Fatigue technology found to deliver safety benefits

Fatigue technology

Truck and bus companies have supported the use of Fatigue and Distraction Detection Technology to improve safety outcomes by helping prevent accidents before they occur, rather than looking in the rear vision mirror after the fact.

This finding comes from an NHVR-commissioned study (as part of a five stage safety initiative) and was undertaken by independent consultants from HGH Consulting and CQ University, including internationally acclaimed sleep scientist, Professor Drew Dawson.

NHVR Fatigue Specialist Andreas Blahous said this technology has the potential to be a game changer and the NHVR will work towards a collaborative approach to encouraging adoption of the new technology that includes drivers and management.

“The study found that the use of technology significantly reduced the frequency of fatigue and distraction events and identifies possible events to help prevent crashes before they occur,” Andreas said.

“As one driver told the study; ‘it’s like having a mate in the cab that taps you on the shoulder’.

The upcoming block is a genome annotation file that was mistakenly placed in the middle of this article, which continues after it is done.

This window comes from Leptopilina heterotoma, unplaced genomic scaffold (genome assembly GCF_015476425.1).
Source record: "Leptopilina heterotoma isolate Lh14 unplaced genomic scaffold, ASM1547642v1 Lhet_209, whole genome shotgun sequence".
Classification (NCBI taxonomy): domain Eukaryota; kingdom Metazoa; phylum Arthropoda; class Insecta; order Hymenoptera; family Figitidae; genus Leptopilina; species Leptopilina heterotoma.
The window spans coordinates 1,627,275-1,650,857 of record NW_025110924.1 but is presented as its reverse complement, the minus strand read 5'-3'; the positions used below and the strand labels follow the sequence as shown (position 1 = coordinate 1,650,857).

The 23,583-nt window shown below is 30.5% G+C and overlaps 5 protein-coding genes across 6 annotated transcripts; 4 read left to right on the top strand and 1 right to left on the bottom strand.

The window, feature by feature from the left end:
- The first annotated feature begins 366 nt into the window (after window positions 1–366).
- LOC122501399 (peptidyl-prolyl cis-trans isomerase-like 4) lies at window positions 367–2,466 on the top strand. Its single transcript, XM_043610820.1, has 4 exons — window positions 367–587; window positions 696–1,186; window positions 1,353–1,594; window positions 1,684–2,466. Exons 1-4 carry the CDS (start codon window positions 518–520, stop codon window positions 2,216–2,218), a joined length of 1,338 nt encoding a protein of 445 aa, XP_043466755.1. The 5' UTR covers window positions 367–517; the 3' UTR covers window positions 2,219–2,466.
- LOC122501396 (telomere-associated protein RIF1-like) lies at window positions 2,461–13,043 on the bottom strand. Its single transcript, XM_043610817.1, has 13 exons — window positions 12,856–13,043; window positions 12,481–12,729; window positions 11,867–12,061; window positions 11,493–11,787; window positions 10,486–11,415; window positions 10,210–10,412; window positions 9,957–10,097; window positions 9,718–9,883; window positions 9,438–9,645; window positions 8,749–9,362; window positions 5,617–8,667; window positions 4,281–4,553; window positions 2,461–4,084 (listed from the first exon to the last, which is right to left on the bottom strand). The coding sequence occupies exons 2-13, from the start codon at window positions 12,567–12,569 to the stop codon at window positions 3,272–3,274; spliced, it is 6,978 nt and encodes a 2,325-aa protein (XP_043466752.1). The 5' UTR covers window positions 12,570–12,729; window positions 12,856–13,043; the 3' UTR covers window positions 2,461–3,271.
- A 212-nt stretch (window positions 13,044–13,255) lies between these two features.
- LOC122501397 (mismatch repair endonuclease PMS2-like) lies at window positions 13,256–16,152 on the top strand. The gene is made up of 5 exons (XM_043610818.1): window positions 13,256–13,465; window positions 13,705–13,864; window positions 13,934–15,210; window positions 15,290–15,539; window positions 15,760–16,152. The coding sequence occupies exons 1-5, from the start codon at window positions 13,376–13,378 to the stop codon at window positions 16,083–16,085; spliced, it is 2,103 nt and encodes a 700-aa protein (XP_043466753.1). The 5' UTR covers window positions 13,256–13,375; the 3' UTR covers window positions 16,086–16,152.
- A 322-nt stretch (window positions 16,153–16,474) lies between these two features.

“According to the research, companies reported that the technology showed distraction events outnumbered fatigue events by four to one.”

The study included information obtained from interviews with 80 transport and bus company employees – including drivers, owners, schedulers and safety staff – from 12 road freight and bus companies. Interviews were also conducted with eight suppliers involved in developing, manufacturing or selling safety equipment.

The Research Report: Phase 2 Fatigue and Distraction Detection Technology Use in the Australian Road Freight Transport Sector is available at www.nhvr.gov.au/safety-accreditation-compliance/fatigue-management/fatigue-monitoring-trial

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